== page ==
MadSci Network: Genetics

Re: Is tongue rolling, curling and folding definately inherited?

Date: Tue Mar 23 16:43:38 2004
Posted By: Alex Brands, Post-doc/Fellow, Biological ciences, Lehigh University
Area of science: Genetics
ID: 1076310105.Ge

When I read the question, I was in the same camp as your partner, but thought that 
tongue curling may be a recessive trait (which could explain your child’s talent).  So 
I looked around for information on this, and found a surprising answer:  Tongue 
curling is not a simple genetic trait.  

There has not been a lot of research done on this, but the evidence that exists 
strongly indicates that this is not a simple genetic trait.  Most convincing is a study 
done by Philip Matlock in 1952 that finds just over 20% of identical twins in the 
study (7 out of 33) are discordant for this trait.  That means one twin can curl their 
tongue while the other cannot.  Another study by N. G. Martin  (J. of Heredity 
66:179-180, 1975) found that 29% (8 out of 28) of identical twins are discordant for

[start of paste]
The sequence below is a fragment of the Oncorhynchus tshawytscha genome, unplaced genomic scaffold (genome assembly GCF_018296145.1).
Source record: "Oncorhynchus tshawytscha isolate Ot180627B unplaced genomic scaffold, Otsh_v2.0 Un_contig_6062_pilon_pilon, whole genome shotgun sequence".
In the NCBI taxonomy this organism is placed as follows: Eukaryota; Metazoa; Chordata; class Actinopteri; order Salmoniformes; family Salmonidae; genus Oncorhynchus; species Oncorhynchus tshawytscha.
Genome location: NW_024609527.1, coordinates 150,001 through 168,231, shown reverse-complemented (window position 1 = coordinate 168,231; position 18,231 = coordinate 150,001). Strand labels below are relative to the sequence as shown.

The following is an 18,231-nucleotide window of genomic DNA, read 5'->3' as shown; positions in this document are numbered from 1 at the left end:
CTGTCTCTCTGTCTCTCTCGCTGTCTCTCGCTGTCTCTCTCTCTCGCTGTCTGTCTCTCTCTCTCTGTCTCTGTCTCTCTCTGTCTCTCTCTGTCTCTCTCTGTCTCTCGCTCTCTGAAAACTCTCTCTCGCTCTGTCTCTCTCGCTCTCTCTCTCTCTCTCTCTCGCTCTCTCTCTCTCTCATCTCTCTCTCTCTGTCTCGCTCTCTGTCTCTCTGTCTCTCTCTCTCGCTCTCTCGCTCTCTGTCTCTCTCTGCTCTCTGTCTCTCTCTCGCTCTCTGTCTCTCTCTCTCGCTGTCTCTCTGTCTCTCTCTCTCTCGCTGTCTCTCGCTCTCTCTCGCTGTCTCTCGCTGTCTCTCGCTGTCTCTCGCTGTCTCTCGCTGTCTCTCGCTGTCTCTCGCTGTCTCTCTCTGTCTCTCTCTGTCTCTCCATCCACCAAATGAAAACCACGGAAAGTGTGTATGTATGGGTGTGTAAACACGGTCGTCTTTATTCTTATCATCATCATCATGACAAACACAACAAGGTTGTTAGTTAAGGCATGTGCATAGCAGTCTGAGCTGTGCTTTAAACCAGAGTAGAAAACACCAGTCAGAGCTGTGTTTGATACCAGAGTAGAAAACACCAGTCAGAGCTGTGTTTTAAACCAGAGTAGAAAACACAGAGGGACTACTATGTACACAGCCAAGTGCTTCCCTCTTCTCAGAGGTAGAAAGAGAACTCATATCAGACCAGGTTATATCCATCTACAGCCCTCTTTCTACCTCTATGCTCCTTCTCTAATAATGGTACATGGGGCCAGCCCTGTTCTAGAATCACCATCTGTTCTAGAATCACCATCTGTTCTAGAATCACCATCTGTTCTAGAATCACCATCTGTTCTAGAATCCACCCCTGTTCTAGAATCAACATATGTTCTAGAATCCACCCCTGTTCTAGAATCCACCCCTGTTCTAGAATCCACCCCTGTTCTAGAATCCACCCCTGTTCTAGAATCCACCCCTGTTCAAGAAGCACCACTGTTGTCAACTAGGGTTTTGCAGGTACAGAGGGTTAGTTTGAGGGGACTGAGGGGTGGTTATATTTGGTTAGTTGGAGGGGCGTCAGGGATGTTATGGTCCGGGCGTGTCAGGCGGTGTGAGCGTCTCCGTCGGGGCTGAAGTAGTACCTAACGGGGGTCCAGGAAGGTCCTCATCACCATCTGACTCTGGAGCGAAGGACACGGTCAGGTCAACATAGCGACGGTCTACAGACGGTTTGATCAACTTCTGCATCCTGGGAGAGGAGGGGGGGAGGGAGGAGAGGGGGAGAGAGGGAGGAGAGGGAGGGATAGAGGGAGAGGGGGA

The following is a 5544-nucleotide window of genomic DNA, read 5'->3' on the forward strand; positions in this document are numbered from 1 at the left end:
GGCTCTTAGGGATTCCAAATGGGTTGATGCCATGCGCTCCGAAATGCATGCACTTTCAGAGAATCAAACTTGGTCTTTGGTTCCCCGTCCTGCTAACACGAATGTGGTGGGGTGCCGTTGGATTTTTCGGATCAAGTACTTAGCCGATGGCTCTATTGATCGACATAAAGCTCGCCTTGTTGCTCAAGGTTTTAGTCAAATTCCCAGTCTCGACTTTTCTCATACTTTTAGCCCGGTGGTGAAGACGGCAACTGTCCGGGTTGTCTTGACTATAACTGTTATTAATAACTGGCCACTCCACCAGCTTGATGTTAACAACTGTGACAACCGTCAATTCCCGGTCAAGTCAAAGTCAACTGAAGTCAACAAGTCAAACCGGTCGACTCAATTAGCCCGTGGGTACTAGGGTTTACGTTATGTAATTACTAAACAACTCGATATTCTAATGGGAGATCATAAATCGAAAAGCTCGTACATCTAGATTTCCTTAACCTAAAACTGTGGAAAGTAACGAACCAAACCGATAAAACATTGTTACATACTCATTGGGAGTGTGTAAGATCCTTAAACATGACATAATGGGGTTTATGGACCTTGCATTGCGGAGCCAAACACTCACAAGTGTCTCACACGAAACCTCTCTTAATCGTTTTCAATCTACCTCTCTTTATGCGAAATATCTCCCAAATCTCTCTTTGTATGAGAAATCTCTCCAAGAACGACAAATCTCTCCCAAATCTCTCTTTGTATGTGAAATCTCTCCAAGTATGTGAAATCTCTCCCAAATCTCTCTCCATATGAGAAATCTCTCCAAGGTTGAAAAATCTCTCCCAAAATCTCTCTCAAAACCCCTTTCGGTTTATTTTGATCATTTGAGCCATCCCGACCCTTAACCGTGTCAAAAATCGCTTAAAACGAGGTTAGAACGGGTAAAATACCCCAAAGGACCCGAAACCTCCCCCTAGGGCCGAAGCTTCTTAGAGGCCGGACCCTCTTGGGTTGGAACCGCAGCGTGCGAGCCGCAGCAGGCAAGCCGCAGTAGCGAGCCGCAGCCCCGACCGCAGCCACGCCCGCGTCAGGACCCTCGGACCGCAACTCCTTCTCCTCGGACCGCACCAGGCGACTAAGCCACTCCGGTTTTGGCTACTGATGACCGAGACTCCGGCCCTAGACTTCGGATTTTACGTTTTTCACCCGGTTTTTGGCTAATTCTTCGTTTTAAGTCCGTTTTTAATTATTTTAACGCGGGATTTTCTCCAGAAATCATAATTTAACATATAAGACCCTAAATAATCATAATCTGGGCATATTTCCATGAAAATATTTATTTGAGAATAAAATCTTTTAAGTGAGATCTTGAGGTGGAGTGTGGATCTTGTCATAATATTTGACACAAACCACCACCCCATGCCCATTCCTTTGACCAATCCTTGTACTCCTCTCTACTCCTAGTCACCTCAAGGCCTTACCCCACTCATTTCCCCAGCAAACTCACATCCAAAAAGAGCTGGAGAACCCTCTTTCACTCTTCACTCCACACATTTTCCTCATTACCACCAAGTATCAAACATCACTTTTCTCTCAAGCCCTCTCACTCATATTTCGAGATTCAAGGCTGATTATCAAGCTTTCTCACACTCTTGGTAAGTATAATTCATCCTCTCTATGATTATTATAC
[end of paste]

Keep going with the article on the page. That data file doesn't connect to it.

this trait.

Disturbingly, I found several web sites that proclaim matter-of-factly that the ability 
to curl ones tongue is a simple dominant trait.  I remember, as do my colleagues, 
reading this very thing in biology textbooks.  This looks like a case of “well 
everybody knows that, it must be true”.  So, your partner is incorrect about tongue 
rolling, but don’t be too hard on him, he probably learned it in school!

I found only one tenuous reference for tongue folding (Hsu, T. C. : 
Tongue upfolding: a newly reported heritable character in man. J. Hered. 39: 187-
188, 1948.) that apparently describes tongue folding as a recessive trait.  
Recessive traits can skip generations, and the people who do not show the trait can 
be “carriers”.  That means two people who can’t fold their tongue could have a child 
who is able to fold their tongue.

Here’s a couple web sites that summarizes the data:

I hope this relieves the conflict.


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